Why Is the Housing Market So Tight?

It may come as no surprise if you have been in the market for a new home that housing supply is currently at its lowest level since the 1970s.

“In my time studying housing markets, I’ve seen bubbles and I’ve seen busts,” says Bill McBride, an economist who predicted the 2007 housing crash. “But I’ve never seen anything quite like this. It’s a perfect storm.”

The questions on a lot of people’s minds are what caused this housing shortage, and when will it end? Perhaps more importantly, how will it end? Will it look like 2007 which led to one of the largest economic meltdowns our country has ever seen?

According to an article in The Atlantic, years of insufficient building and a construction pause during the pandemic led to low inventory. Seniors, who in previous decades sold their homes to downsize, are now more likely to “age in place,” which is keeping millions of homes off the market. The emergence of the Millennial generation made strong housing demand in the early 2020s entirely predictable. And The Great Recession’s clobbering of the construction industry made today’s housing shortage equally foreseeable.

And according to Freddie Mac, the U.S. housing market is 3.8 million single-family homes short of what is needed to meet the country’s demand.

Can Homebuilders Normalize the Housing Market?

If there aren’t enough resale homes to meet the demand shortage, can homebuilders save the day? The short answer is they are trying to, but they have been dealt their own spectrum of challenges. A decreased labor shortage, Covid backlog of building permits, dramatically rising land and building supply costs have all resulted in a slower pace of building which is not as robust as the market demands. Although there are positive signs with increased housing starts, the U.S. housing supply has been underbuilt for well over a decade and it will take years of accelerated new home construction to close the gap.

And a potentially painful new twist has been added, about 47% of contractors added escalation clauses to home contracts last month, according to an April survey by the National Association of Realtors. The clauses let firms raise selling prices as building costs rise. Buyer’s fears of being gouged or not being able to qualify for a mortgage once the home is actually finished could majorly slow down this sector again.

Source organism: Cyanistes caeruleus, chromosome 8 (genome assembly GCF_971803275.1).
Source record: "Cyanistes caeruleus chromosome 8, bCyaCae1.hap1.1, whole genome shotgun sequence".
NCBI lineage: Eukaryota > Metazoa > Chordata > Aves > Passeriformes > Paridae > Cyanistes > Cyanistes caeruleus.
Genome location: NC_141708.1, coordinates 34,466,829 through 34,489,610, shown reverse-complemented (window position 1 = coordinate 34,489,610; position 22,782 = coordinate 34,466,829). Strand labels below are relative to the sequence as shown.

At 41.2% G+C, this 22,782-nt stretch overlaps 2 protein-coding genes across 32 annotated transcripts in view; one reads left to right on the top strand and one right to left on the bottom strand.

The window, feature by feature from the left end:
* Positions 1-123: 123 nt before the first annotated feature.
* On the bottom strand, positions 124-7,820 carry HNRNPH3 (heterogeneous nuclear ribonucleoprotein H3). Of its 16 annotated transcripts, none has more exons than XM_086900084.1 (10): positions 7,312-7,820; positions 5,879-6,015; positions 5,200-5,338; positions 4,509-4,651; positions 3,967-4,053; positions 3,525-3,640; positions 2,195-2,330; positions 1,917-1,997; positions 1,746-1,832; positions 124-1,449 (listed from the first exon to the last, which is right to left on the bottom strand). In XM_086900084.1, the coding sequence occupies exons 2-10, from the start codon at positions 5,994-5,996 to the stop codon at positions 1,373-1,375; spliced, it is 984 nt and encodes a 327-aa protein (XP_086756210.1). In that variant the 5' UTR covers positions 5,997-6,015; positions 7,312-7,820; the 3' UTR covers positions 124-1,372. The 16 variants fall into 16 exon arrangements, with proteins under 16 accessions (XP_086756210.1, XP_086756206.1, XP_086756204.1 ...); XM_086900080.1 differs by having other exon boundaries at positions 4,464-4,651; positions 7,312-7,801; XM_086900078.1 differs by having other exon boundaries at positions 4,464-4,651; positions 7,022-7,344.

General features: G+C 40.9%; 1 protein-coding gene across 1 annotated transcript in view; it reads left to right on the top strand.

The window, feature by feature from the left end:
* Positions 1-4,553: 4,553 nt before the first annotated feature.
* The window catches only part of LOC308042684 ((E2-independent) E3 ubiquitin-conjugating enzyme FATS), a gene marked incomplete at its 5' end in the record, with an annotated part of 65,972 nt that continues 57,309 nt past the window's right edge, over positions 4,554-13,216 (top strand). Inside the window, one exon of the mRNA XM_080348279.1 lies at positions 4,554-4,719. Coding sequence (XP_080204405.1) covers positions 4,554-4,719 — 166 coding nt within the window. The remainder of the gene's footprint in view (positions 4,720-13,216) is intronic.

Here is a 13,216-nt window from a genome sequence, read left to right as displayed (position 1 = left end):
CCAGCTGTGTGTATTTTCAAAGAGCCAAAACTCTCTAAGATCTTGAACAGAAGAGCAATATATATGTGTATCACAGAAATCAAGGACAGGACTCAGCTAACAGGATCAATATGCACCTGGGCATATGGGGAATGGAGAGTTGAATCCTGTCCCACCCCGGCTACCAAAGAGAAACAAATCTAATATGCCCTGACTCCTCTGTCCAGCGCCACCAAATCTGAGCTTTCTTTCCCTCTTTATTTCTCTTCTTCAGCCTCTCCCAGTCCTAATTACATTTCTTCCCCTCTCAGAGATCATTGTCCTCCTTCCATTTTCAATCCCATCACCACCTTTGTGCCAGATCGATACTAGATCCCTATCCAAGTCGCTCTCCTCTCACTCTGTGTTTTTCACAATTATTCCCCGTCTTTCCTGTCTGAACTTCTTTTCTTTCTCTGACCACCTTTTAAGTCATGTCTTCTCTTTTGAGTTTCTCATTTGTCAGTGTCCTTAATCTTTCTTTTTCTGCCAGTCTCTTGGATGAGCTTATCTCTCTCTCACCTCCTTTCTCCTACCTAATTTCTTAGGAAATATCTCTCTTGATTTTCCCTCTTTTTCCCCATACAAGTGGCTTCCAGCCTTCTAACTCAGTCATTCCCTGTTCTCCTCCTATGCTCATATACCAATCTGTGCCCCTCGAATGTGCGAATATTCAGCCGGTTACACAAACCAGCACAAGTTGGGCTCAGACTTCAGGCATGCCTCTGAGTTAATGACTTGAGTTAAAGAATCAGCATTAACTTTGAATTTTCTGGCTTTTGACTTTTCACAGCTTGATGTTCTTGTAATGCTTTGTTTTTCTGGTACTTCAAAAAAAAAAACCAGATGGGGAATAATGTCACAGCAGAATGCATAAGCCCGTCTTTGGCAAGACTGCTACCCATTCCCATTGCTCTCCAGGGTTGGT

What About Foreclosures That Are Sure to Flood the Market?

This seems like an obvious question to ask, especially after the Covid related downturn in our economy where scores of Americans lost their jobs and/or income. Fortunately or unfortunately depending on your perspective, foreclosures won’t have a meaningful impact on overall supply. According to Goldman Sachs, pandemic related forbearance provisions later this year should put some additional homes on the market, but not dramatically. Of the roughly 45 million mortgages in the US, 4.5% are currently in forbearance, but the majority of those aren’t likely to enter foreclosure, Goldman said, “because the substantial improvement in the labor market we expect in coming months should increase households’ ability to resume mortgage payments.”

What Are the Future Trends Looking Like?

Unfortunately there is no crystal real estate ball, but there seems to be some general consensus among economists and other experts. 1) Interest rates may rise slightly, but are expected to remain historically low. 2) Home inventory will increase, but will stay a seller’s market due to the slow rate in comparison to need. 3) Home prices are still growing at the fastest rate on record.

All that being said, it is a GREAT time to sell your home! Buying can be more of a challenge than in the past due to tight inventory, but NOT impossible with the right strategies and negotiating tools in place which a good Realtor will provide you with. If you are interested in buying or selling your home or land, please call us, it will truly be our honor to serve you!

By Holly A. Morris, Realtor

The Meridian Real Estate Group

For Additional Blog Content, Click Here!